How come hardly any linux software uses installers??? I'm of course a newb with linux, and I guess I have the whole winblows mindset stuck in me, but it just makes everything so much easier and faster. I haven't had much luck getting binaries to work right, and I have no idea how to install from source (although it sounds like a really good idea). I've heard redhat has rpms and such, but i'm using slackware.
All of my linux friends tend to act like I'm stupid for wanting to use installers and that "a true linux user" wouldn't need one, blah blah blah... So I guess I'm just asking, what makes installers so inferior? ...and also, why couldn't an installer be designed that would use source instead of binaries even?

thanks for your time...
Its not really a stupid question...

The RPM system is ok to, I prefer to install from source though. Most of the time that is done through a quick console command, nothing fancy or overly cryptic. Installing anything on any distro of Linux at first is intimidating, and then having it not work is even worse.

Slackware isnt exactly the most newbie friendly distrobution either. If you would like to have a bit of that Windows Xp user friendliness, try Mandrake. Most popular bits of software can be obtained in RPM for Mandrake or Red Hat.
 
Old 05-11-2004, 03:25 PM   #12
adflynn
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SUSEs YAST is a great installer that can really help users who are new and itimidated by installing from source
 
Old 05-14-2004, 07:04 PM   #13
ZephyrXero
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Registered: Apr 2004
Location: Hattiesburg, MS, USA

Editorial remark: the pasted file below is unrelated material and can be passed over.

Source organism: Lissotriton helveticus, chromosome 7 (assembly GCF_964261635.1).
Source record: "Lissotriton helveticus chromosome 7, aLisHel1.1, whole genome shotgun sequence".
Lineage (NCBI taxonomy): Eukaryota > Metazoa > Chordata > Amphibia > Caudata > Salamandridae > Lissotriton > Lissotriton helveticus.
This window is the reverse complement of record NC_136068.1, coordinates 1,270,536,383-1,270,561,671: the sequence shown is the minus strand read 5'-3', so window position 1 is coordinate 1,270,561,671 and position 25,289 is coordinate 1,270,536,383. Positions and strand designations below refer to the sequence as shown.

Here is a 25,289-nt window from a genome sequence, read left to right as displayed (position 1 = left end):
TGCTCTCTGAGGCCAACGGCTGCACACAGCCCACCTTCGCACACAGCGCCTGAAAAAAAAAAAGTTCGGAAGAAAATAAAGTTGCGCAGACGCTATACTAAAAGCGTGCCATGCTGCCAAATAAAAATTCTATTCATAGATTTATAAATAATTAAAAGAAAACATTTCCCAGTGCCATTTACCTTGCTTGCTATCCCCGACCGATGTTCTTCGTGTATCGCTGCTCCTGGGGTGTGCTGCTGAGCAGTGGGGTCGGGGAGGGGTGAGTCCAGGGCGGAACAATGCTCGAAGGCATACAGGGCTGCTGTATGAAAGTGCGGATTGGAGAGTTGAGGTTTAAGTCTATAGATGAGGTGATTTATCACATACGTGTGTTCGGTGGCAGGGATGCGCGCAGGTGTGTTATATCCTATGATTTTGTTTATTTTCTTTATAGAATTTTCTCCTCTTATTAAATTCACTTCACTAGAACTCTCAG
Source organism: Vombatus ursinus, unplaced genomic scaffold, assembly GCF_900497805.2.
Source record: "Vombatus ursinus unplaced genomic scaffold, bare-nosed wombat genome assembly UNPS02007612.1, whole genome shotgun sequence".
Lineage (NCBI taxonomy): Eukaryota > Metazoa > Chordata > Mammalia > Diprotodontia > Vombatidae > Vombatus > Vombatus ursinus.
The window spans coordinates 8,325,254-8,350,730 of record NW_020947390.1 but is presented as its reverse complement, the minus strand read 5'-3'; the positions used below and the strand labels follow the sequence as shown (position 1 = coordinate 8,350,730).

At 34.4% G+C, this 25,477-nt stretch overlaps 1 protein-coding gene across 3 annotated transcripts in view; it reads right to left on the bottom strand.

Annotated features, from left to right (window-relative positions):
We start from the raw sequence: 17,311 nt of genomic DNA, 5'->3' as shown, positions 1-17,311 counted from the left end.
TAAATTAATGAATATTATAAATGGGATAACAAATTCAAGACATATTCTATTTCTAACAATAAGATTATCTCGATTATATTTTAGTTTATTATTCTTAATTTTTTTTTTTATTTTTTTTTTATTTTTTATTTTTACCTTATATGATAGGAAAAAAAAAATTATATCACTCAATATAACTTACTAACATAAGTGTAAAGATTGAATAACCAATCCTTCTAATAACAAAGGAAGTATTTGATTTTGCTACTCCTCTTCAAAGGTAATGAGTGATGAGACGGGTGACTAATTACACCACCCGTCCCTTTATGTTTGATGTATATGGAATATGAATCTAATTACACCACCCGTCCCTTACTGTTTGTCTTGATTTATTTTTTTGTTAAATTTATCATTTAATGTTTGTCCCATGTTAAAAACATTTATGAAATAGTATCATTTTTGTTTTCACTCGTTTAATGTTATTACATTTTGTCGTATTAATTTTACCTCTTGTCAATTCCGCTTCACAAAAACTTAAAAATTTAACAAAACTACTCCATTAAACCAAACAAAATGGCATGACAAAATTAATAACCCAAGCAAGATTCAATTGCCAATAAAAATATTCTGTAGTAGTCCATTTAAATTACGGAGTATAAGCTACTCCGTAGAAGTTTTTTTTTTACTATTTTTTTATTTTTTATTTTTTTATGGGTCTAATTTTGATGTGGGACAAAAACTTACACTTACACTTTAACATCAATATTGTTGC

Distribution: Ubuntu
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I don't even know what QT is so, I can't really tell you what version, if any I have....

And as far as the installer question is still going. I just figured that since Linux is a superior o/s it would have superior installations (effective and easy). To refine my question thought, I'm not saying to replace the standard command line stuff, just give a second option for gui. And along with that why couldn't you have a qui installer that makes from source? Also, I would think that the installation would come with any libraries and whatnot it needs in case you don't have them. That would make the most sense to me....
 
Old 05-14-2004, 10:13 PM   #14
Mega Man X
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It cannot not be done. First, it would make the download of small applications too big. Just take nvidia drivers example. To install nvidia drivers you need to have kernel source (it's over 100 mega I think) and gcc (not that small either). And sure, to do not say that Mandrake uses one custom kernel, Redhat another one... and there are over 100 different distributions out there with custom kernels.

Another thing, some libraries, free and in free beer, are only free when dinamicaly linked. Some libraries cannot be distributed with applications, so packing them would not be possible.

As I said before, some distributions as Mandrake makes life easier enough for you never (or almost) need to use the command line. If you use, say, Gnome/Nautilus, simply download the Mandrake rpm, double click on it and install it... just like that.

A last thought as well. It's pointless to have a gui for source. When installing from source you have to, sometimes, edit the Makefile or pass special arguments to "./configure" as in the case of mplayer, to enable gui or joystick. You may also need to specify the PATH for some libraries during ./configure. Doing an installer for each and every application in source format available out there is very time consuming for the developer. Also, some distributions uses different paths, so it should be one installer for Redhat, one for Mandy, etc... So this could not be done either...

Some Linux distributions are already easy enough to use as Redhat and Mandrake. It cannot be changed the way it is because Linux is an OS composed of a lot, and I mean it, a LOT of small parts (libraries, whatever) being updated but different peoples from different parts of the world.

It's either learn and love it or leave it and hate it...

Last edited by Mega Man X; 05-14-2004 at 10:17 PM.
 
Old 05-15-2004, 12:01 AM   #15
ZephyrXero
LQ Newbie
 
Registered: Apr 2004
Location: Hattiesburg, MS, USA
Distribution: Ubuntu
Posts: 21

Original Poster
Rep: Reputation: 15
Well, looks like I've got a lot of learning to do
I'm tired of windows, and I'm really starting to get into all the open source stuff